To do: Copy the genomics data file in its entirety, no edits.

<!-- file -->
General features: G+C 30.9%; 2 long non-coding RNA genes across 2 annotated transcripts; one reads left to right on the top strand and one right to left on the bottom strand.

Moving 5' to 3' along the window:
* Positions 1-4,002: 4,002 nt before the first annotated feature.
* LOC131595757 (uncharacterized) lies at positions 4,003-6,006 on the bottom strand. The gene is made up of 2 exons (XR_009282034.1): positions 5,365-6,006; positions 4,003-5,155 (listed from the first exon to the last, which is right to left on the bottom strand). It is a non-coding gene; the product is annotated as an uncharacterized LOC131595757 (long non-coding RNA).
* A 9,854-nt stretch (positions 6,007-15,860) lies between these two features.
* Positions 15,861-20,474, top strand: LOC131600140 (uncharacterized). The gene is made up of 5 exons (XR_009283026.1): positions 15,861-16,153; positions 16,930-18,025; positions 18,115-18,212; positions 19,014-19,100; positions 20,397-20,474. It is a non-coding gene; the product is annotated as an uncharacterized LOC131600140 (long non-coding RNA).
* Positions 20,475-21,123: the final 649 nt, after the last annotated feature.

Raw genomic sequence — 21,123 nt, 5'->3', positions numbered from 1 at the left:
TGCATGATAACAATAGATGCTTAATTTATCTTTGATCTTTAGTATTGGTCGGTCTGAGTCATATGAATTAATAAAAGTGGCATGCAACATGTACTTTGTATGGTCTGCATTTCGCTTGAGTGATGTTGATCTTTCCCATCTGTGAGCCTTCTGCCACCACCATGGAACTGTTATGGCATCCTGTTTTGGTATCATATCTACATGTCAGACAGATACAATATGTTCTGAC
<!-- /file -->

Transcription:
General features: G+C 30.9%; 2 long non-coding RNA genes across 2 annotated transcripts; one reads left to right on the top strand and one right to left on the bottom strand.

Moving 5' to 3' along the window:
* Positions 1-4,002: 4,002 nt before the first annotated feature.
* LOC131595757 (uncharacterized) lies at positions 4,003-6,006 on the bottom strand. The gene is made up of 2 exons (XR_009282034.1): positions 5,365-6,006; positions 4,003-5,155 (listed from the first exon to the last, which is right to left on the bottom strand). It is a non-coding gene; the product is annotated as an uncharacterized LOC131595757 (long non-coding RNA).
* A 9,854-nt stretch (positions 6,007-15,860) lies between these two features.
* Positions 15,861-20,474, top strand: LOC131600140 (uncharacterized). The gene is made up of 5 exons (XR_009283026.1): positions 15,861-16,153; positions 16,930-18,025; positions 18,115-18,212; positions 19,014-19,100; positions 20,397-20,474. It is a non-coding gene; the product is annotated as an uncharacterized LOC131600140 (long non-coding RNA).
* Positions 20,475-21,123: the final 649 nt, after the last annotated feature.

Raw genomic sequence — 21,123 nt, 5'->3', positions numbered from 1 at the left:
TGCATGATAACAATAGATGCTTAATTTATCTTTGATCTTTAGTATTGGTCGGTCTGAGTCATATGAATTAATAAAAGTGGCATGCAACATGTACTTTGTATGGTCTGCATTTCGCTTGAGTGATGTTGATCTTTCCCATCTGTGAGCCTTCTGCCACCACCATGGAACTGTTATGGCATCCTGTTTTGGTATCATATCTACATGTCAGACAGATACAATATGTTCTGAC